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Exosomal transfer of vasorin expressed in hepatocellular carcinoma cells promotes migration of human umbilical vein endothelial cells.

Huang A, Dong J, Li S, Wang C, Ding H, Li H, Su X, Ge X, Sun L, Bai C, Shen X, Fang T, Li J, Shao N - Int. J. Biol. Sci. (2015)

Bottom Line: We confirmed for the first time that HepG2-derived VASN can be transferred to human umbilical vein endothelial cells (HUVECs) via receptor mediated endocytosis of exosomes, at least in part through HSPGs.The HepG2-derived VASN containing exosomes promote migration of recipient HUVECs cells.Our results identify a novel pathway by which a functional protein expressed in tumor cells affects the biological fate of endothelial cells via exosomes.

View Article: PubMed Central - PubMed

Affiliation: Beijing Institute of Basic Medical Sciences, Beijing 100850, China.

ABSTRACT
Vasorin (VASN) is a type I transmembrane protein that plays important roles in tumor development and vasculogenesis. In this paper, we showed that VASN could be a key mediator of communication between tumor cells and endothelial cells. We confirmed for the first time that HepG2-derived VASN can be transferred to human umbilical vein endothelial cells (HUVECs) via receptor mediated endocytosis of exosomes, at least in part through HSPGs. The HepG2-derived VASN containing exosomes promote migration of recipient HUVECs cells. Our results identify a novel pathway by which a functional protein expressed in tumor cells affects the biological fate of endothelial cells via exosomes.

No MeSH data available.


Related in: MedlinePlus

Transfer of VASN protein from HepG2 to HUVECs via exosomes. (A) Western blot shows increased levels of VASN in HUVECs pretreated with HepG2-derived exosomes. GAPDH was used as a loading control. (B) Western blot analysis of VASN protein in HUVECs treated with exosomes derived from HepG2 cells transfected with NC or VASN siRNAs. GAPDH was used as a loading control. (C) HUVECs were incubated with 20 μg/mL HepG2-derived exosomes in the absence (mock) or in the presence of normal mouse IgG, mouse monoclonal anti-VASN antibody for 24hr in, and then analyzed for VASN levels in the whole cell lysates of incubated HUVECs. GAPDH was used as a loading control. (D) Concentration-dependent uptake of HepG2-derived exosomal VASN in HUVECs. GAPDH was used as a loading control. (E) The exogenous myc tagged VASN expressed in exosomes of HepG2 cells was transferred into HUVECs cells as analyzed by immunofluorescence with anti-myc antibody and fluorescence labeled secondary antibody. HUVECs were incubated with exosomes derived from HepG2 cells transfected with plasmids expressing myc-labeled VASN and analyzed by immunofluorescence under confocal microscopy. DAPI stains showed the nuclear areas.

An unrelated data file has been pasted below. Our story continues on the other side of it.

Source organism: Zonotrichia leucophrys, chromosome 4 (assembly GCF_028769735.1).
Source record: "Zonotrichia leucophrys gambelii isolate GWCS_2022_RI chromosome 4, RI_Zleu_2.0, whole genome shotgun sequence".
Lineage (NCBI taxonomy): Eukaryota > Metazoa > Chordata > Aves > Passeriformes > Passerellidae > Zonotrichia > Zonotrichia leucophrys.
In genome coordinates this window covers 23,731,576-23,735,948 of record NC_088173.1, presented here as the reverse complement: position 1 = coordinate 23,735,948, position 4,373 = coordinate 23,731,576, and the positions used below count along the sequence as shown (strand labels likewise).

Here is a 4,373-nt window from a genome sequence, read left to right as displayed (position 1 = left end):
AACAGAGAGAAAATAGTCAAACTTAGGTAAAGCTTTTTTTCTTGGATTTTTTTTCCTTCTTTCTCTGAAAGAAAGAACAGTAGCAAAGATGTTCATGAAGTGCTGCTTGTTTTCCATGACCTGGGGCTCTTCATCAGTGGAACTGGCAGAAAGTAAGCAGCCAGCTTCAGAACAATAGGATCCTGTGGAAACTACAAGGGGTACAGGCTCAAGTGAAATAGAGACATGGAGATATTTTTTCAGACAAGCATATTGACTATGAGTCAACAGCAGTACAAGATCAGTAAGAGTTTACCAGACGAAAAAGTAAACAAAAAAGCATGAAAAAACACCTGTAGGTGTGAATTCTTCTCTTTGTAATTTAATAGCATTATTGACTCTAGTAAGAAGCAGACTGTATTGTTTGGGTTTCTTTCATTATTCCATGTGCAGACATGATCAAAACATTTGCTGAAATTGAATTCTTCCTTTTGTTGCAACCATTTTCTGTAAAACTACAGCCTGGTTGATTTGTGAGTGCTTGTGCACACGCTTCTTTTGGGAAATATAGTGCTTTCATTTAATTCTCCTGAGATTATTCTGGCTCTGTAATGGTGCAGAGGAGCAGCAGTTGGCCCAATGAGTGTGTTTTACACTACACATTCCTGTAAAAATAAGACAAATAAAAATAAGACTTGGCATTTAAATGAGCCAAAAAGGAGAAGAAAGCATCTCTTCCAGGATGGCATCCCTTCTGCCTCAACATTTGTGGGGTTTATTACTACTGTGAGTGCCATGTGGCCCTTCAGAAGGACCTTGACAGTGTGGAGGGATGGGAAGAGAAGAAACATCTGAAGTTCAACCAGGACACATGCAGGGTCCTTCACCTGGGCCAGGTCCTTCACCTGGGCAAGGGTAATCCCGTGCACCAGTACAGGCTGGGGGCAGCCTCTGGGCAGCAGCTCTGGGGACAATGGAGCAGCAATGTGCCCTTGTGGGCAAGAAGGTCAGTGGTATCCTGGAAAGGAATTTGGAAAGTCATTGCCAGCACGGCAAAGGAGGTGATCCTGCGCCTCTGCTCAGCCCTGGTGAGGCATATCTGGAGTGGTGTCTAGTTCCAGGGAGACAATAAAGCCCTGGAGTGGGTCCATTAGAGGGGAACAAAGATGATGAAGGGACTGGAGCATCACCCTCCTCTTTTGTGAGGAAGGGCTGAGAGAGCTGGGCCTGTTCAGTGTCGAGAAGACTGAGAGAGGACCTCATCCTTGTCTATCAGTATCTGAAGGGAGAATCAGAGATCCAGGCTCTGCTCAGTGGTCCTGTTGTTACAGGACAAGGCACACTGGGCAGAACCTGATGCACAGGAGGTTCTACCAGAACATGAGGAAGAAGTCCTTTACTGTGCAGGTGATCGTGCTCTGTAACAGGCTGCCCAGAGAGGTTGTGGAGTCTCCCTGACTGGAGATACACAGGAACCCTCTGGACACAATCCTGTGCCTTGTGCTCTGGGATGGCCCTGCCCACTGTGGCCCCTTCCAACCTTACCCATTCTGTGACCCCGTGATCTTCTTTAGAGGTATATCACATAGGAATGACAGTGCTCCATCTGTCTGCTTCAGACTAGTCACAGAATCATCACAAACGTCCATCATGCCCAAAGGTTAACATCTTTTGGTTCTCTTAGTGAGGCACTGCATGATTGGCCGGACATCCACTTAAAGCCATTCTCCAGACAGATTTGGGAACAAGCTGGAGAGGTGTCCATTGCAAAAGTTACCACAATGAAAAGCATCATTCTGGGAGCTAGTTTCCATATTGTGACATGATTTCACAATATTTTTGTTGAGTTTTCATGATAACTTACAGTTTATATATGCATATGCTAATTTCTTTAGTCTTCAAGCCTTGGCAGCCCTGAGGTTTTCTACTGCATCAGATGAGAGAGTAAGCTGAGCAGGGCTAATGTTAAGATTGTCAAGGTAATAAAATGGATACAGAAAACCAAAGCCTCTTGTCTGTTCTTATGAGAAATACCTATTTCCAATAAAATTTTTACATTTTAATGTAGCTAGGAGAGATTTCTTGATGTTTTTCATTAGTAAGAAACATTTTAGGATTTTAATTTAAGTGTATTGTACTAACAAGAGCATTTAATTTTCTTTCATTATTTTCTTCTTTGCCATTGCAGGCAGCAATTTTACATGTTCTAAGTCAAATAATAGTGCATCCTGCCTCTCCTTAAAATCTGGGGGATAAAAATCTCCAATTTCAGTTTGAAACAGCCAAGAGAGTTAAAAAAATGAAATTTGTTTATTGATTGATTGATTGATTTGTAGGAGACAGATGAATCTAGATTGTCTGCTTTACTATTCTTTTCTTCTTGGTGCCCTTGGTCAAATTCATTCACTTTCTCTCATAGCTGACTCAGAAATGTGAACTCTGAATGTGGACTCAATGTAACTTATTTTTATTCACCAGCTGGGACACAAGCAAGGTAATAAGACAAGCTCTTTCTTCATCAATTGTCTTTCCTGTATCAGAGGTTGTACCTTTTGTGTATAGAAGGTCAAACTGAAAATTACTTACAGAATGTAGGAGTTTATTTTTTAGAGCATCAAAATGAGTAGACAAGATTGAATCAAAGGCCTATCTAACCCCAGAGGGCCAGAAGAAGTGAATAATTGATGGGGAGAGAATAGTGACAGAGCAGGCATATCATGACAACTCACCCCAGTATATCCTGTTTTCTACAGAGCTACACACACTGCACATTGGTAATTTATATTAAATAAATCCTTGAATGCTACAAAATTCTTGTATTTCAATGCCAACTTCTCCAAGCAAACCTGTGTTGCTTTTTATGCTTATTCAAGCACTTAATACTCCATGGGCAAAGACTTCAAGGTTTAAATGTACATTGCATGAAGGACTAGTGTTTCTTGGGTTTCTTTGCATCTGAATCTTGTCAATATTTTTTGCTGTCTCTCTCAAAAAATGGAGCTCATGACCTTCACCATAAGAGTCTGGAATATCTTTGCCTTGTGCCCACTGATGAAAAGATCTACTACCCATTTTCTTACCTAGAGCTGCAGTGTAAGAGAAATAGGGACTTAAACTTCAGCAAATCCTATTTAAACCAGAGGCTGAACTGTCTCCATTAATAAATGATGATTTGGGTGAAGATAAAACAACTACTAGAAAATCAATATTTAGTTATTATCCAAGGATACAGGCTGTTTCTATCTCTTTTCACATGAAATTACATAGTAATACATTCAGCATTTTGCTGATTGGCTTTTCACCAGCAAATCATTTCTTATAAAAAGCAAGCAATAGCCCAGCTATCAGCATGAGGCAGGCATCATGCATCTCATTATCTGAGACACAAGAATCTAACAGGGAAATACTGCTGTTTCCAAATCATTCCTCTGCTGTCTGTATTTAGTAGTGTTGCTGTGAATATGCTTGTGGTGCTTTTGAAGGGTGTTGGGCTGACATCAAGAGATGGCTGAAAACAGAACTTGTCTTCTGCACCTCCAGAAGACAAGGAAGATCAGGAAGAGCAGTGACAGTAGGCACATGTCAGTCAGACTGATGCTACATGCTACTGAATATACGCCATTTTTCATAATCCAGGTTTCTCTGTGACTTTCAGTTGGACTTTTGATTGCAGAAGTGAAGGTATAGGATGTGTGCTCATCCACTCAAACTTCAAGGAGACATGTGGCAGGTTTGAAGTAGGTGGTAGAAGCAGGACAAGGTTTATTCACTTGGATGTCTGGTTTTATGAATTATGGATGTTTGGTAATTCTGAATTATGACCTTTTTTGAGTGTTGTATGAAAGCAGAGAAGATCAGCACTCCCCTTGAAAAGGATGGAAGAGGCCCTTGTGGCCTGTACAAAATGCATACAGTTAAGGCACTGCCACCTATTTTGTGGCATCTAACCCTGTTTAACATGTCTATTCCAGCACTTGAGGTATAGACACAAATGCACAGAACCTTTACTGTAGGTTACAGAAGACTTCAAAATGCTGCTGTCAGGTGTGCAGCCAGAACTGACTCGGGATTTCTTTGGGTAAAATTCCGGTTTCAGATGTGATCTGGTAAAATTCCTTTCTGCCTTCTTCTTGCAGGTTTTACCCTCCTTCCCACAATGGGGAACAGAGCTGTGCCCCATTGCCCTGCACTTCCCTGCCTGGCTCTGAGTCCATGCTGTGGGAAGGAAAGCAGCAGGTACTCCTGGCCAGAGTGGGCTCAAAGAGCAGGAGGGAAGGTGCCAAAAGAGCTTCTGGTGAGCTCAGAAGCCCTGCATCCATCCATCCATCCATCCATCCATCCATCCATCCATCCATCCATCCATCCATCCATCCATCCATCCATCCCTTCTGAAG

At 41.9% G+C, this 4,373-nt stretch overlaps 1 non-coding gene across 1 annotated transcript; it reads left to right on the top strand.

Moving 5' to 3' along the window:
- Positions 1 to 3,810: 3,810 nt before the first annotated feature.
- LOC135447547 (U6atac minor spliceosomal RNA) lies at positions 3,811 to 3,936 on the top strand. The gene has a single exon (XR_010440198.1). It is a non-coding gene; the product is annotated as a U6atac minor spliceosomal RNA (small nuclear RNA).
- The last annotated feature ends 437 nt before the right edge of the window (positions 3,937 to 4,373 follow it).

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Figure 4: Transfer of VASN protein from HepG2 to HUVECs via exosomes. (A) Western blot shows increased levels of VASN in HUVECs pretreated with HepG2-derived exosomes. GAPDH was used as a loading control. (B) Western blot analysis of VASN protein in HUVECs treated with exosomes derived from HepG2 cells transfected with NC or VASN siRNAs. GAPDH was used as a loading control. (C) HUVECs were incubated with 20 μg/mL HepG2-derived exosomes in the absence (mock) or in the presence of normal mouse IgG, mouse monoclonal anti-VASN antibody for 24hr in, and then analyzed for VASN levels in the whole cell lysates of incubated HUVECs. GAPDH was used as a loading control. (D) Concentration-dependent uptake of HepG2-derived exosomal VASN in HUVECs. GAPDH was used as a loading control. (E) The exogenous myc tagged VASN expressed in exosomes of HepG2 cells was transferred into HUVECs cells as analyzed by immunofluorescence with anti-myc antibody and fluorescence labeled secondary antibody. HUVECs were incubated with exosomes derived from HepG2 cells transfected with plasmids expressing myc-labeled VASN and analyzed by immunofluorescence under confocal microscopy. DAPI stains showed the nuclear areas.

Mentions: To determine whether VASN could be transferred between two different cell lines via exosomes, we isolated HepG2-derived exosomes and incubated them with HUVECs for 24 h. Result showed that the protein levels of VASN in whole cell extracts of HUVECs were increased (Fig. 4A). Pre-silencing VASN expression in HepG2 with siRNA could block the VASN elevation in HepG2-derived exosomes treated HUVECs cells maybe because of lower VASN in exosomes (Fig. 4B). Similar results were obtained when mouse monoclonal antibody against VASN was added into the co-culture system of HepG2 derived exosomes and HUVECs (Fig. 4C). The transfer of VASN into HUVECs cells by HepG2-derived exosomes showed a dose-dependent manner (Fig. 4D). The exogenous VASN with myc tag was transiently expressed in HepG2 cells, and the internalization of exosomal myc-VASN into HUVECs cells was visualized by immunofluorescence with anti-myc antibody and fluorescence labeled secondary antibody. (Fig. 4E). All the above implies an exosomes specific intercellular transfer of VASN from HepG2 to HUVECs.